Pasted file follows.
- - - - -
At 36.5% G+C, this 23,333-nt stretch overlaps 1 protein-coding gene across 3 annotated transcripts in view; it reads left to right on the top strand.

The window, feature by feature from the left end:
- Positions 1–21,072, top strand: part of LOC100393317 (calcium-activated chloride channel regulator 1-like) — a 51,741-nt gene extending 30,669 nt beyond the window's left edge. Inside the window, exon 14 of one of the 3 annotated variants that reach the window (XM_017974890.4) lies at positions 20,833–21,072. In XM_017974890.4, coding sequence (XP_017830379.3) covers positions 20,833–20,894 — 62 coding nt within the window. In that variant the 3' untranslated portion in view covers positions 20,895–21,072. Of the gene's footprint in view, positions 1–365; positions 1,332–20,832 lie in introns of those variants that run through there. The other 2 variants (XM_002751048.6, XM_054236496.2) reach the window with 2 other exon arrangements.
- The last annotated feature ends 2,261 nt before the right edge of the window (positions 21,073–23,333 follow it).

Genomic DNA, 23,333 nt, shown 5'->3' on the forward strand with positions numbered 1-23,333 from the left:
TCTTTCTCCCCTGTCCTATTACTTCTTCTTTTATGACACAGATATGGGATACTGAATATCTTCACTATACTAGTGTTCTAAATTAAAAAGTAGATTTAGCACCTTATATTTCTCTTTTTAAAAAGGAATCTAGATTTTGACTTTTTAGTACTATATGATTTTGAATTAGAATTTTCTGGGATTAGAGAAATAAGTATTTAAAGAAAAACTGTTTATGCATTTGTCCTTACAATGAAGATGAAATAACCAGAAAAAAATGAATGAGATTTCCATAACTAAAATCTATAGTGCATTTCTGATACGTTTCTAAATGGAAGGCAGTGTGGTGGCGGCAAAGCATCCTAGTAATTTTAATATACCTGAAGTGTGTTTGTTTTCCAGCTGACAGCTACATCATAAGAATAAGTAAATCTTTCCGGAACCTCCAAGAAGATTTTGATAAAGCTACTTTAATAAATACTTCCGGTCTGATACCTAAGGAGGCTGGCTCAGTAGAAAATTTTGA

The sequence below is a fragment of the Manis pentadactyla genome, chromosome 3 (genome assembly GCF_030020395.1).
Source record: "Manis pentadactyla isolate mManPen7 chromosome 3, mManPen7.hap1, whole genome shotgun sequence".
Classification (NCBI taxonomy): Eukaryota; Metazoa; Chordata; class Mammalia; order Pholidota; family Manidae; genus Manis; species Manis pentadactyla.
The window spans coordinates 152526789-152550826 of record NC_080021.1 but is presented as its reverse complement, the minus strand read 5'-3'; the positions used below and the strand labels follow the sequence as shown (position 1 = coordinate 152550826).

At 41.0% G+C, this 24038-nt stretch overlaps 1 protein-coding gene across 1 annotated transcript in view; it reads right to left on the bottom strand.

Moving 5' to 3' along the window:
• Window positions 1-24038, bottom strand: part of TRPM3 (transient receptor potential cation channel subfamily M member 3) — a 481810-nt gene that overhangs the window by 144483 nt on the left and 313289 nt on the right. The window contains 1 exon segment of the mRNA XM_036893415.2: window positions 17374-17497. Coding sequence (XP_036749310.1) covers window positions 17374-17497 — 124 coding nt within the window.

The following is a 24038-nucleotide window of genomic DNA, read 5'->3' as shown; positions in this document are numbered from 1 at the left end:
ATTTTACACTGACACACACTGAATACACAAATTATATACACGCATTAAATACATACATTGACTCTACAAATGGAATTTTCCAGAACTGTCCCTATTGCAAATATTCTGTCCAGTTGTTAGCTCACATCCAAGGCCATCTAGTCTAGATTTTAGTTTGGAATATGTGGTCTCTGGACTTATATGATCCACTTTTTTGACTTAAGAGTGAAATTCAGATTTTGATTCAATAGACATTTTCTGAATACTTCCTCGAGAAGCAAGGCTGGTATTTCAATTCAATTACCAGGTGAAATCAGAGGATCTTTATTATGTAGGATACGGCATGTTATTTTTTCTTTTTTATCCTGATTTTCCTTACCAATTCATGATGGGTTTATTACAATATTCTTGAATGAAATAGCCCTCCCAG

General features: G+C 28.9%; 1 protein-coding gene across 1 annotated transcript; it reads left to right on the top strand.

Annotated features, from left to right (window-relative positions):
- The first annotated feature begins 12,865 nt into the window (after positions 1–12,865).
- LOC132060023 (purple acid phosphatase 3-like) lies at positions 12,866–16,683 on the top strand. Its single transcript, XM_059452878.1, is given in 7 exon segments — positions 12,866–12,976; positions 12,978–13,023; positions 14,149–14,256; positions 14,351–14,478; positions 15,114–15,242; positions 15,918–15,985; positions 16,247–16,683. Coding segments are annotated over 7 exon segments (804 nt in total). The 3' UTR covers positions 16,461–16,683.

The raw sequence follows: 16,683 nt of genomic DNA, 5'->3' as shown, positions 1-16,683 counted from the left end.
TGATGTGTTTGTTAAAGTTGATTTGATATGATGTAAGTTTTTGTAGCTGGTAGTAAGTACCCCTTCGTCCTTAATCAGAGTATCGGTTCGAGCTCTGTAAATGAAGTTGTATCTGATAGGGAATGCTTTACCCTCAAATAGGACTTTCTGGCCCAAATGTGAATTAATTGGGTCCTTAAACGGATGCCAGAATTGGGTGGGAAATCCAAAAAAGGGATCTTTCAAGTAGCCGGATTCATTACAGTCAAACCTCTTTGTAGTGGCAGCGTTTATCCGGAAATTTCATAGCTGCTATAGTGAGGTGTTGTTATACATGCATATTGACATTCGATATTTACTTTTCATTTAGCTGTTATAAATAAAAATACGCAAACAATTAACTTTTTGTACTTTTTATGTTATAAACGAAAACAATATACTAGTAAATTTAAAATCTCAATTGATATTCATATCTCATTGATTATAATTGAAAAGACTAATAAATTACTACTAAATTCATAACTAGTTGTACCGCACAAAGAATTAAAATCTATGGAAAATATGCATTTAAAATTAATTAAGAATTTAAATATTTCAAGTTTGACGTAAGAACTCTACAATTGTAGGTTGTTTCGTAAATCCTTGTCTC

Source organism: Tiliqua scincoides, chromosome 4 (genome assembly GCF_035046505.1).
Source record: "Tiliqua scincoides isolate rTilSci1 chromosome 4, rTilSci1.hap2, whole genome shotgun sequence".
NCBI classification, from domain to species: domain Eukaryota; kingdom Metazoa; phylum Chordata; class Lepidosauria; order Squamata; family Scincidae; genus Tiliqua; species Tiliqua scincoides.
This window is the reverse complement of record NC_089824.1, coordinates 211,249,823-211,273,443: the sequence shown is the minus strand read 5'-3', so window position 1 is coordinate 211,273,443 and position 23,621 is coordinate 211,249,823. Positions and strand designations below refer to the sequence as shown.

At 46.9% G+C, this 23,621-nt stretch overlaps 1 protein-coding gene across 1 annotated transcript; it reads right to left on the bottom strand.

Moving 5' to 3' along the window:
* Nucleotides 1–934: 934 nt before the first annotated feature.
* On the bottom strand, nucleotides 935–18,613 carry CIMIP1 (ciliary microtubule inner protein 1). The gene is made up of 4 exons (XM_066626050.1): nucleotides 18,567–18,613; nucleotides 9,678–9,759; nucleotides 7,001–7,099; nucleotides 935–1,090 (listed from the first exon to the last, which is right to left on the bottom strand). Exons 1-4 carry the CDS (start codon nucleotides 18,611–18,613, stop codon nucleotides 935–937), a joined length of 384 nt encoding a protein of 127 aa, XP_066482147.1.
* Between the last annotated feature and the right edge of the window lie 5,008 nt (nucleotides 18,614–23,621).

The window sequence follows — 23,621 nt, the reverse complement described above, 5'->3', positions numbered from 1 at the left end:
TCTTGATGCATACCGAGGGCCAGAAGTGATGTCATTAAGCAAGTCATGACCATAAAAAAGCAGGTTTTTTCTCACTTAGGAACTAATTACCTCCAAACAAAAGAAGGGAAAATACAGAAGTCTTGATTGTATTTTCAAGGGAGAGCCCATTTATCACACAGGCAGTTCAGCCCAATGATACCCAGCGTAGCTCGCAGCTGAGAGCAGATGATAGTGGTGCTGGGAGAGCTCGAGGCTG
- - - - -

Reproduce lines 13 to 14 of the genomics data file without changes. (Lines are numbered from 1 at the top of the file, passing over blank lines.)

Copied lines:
• Window positions 1-24038, bottom strand: part of TRPM3 (transient receptor potential cation channel subfamily M member 3) — a 481810-nt gene that overhangs the window by 144483 nt on the left and 313289 nt on the right. The window contains 1 exon segment of the mRNA XM_036893415.2: window positions 17374-17497. Coding sequence (XP_036749310.1) covers window positions 17374-17497 — 124 coding nt within the window.

The following is a 24038-nucleotide window of genomic DNA, read 5'->3' as shown; positions in this document are numbered from 1 at the left end: